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College Students

Issues & Debates

Gender Bias


Bias can lead to misrepresentation

Androcentric - male dominated

Alpha bias - exaggerating differences e.g. Freud - can devalue one gender

Beta bias - minimising differences e.g. Fight or Flight response - may misrepresent

Is a threat to universality


- Androcentrism in research process

+ Acknowledges differences

- Are males / females different?

Lack of publication of research which challenges gender bias

Nature v



Nature: biological factors, heredity e.g. Bowlby's evolutionary theory

Nurture: environmental factors e.g. learning theory of attachment

Interactionist approach e.g. Diathesis-Stress Model

Modern argument is the relative contribution of each


+ Empirical evidence - adoption studies

+ Support for epigenetics - sz babies of Dutch Hunger Winter

+ Real world application - mental health disorders

- Hard to disentangle factors of nature & nurture

Ethic implications


Socially sensitive research leads to change in perception of a group

Examples: Burt - IQ tests led to Hadow Report - 11+ exams

Bowlby (theory) - socially sensitive for mothers & fathers

Milgram (study) - socially sensitive for destructive authority 

Considerations: Posing research question, dissemination of findings, reflexivity, ethical guidelines


+ Deeper understanding of minority groups

Now a greater understanding & only 50% of SSR passes ethics

- In past SSR has led to discrimination (cost v benefit)

- Need to consider who is benefitting from the research

Culture Bias


Bias can lead to misrepresentation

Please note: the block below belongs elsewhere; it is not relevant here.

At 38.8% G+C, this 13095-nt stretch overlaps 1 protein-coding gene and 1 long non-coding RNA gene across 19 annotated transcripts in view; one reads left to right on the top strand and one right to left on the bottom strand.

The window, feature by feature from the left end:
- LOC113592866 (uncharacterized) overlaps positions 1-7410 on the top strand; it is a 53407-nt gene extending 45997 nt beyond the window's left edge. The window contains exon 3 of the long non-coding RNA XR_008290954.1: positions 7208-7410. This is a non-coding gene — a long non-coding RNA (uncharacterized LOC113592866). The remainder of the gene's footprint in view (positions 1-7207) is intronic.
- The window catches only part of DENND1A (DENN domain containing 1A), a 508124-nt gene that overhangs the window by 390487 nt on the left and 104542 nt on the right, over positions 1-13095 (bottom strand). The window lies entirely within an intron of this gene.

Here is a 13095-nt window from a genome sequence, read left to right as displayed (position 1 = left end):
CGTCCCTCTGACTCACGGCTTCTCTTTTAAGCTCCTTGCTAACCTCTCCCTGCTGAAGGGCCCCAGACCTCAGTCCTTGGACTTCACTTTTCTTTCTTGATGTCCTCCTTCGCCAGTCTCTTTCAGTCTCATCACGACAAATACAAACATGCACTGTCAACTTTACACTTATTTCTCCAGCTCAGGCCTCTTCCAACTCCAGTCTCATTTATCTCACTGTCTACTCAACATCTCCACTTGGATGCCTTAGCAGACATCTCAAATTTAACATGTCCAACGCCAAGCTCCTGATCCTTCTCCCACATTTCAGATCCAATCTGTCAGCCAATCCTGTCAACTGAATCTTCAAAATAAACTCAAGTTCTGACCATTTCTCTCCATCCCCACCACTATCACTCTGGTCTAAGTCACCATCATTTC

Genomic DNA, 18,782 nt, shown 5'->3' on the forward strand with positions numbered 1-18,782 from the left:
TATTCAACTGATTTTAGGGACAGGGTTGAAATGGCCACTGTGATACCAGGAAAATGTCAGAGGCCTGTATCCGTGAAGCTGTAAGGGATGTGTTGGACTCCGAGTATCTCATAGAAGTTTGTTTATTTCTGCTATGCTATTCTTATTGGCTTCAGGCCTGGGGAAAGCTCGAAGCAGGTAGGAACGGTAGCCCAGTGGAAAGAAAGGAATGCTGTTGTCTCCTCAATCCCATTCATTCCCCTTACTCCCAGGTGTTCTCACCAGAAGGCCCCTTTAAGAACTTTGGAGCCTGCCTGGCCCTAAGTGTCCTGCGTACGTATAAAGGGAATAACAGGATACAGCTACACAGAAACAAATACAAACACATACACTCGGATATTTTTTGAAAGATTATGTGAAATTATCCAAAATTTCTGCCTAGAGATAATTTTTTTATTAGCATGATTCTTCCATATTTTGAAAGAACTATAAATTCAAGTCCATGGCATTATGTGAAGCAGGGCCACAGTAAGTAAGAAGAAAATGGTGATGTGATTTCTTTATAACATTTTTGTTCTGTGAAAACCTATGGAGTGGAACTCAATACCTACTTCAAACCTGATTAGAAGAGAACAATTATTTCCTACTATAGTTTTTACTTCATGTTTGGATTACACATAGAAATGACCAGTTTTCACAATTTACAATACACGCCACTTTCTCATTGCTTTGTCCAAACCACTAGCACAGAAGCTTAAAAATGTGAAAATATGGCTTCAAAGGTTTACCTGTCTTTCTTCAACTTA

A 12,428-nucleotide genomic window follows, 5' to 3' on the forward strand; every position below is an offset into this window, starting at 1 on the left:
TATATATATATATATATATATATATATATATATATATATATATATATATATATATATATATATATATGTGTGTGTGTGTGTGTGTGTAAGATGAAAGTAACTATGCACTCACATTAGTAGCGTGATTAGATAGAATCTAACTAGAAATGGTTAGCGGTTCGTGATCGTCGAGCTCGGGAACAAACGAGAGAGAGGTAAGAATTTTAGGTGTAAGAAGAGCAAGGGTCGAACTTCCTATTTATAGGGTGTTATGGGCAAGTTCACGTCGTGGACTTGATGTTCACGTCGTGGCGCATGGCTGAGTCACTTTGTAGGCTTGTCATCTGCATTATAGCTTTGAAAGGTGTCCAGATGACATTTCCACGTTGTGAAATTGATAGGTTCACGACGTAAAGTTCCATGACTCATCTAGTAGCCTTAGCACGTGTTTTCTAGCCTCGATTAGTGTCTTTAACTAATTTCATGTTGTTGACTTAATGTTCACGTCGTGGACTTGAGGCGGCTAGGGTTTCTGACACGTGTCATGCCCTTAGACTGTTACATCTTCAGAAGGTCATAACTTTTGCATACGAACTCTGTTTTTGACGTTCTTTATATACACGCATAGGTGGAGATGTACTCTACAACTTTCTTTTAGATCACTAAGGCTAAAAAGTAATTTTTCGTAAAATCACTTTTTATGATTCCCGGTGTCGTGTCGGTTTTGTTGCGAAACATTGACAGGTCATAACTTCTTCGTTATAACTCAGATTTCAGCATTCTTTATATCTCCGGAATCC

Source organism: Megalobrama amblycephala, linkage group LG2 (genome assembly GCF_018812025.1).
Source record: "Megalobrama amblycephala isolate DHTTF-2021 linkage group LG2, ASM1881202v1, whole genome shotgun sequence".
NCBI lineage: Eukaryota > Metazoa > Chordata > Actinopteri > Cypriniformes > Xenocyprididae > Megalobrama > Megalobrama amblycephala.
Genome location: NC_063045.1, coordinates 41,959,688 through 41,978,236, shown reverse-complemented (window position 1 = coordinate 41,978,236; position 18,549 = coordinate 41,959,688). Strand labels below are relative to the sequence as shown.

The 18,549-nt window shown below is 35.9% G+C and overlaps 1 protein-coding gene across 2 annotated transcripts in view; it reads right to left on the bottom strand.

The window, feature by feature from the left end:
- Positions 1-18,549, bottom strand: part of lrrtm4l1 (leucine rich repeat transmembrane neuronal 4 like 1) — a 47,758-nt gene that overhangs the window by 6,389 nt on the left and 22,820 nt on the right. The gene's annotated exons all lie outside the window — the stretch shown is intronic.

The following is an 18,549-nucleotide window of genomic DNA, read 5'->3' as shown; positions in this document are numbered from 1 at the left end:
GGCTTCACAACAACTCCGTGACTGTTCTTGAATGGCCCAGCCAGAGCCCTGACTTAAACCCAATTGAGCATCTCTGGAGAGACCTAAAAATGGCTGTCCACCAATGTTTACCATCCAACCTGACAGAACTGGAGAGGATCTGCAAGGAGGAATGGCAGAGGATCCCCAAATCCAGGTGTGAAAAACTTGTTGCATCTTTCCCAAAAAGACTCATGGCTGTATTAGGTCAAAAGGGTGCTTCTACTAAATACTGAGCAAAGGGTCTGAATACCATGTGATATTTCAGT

Ethnocentrism e.g. Ainsworth - leads to an imposed etic bias

Cultural relativism e.g. IQ tests - takes an emic approach

Bias is a threat to Universality


+ Psychology recognises it today e.g. 67% of ppts are USA Psychology students

- Hard to operationalise variables when studying another culture

+ Academics are exchanging cultural ideas at conferences

Holism v



Holism - humans should be studied as integrated experience e.g. Humanism, qual. methods

Reductionism - breaking a complex behaviour into component parts

Levels of explanations

Biological -lowest level e.g. neurotransmitters: OCD

Environmental - mid level e.g. behaviourism: phobias


Reductionism = scientific

Ignores the complexities

+ Holism considers wider context

- Holism is unscientific

Free will v



Determinism - free will = illusion external forces control behaviour

Free will - free choice in behaviour e.g. Humanism

Hard determinism - incompatible with free will e.g. causal explanations

Soft determinism - constrained by forces but element of free will

Biological - innate /genes e.g. OCD high dopamine & low serotonin

Environmental - conditioning by environment e.g. phobias

Psychic - childhood & innate drives e.g. psychodynamic approach


Free Will

+ Face validity

- Libet - evidence to support determinism


+ Consistent with laws of science

- Legal system assumes free will

Idiographic v



Idiographic: focus on the individual. Use of case studies, unstructured interviews etc.

Example: Case study HM

Nomothetic: concerned with studying large groups to create universal laws. Use of experiments. 

Example: Drug treatment OCD

Holt (1967) a combined approach should be used


+ Nomothetic approach, quantitative data, objective findings

Nomothetic ignores individual differences

+ Idiographic approach: case studies can be a powerful tool

- Idiographic: less scientific


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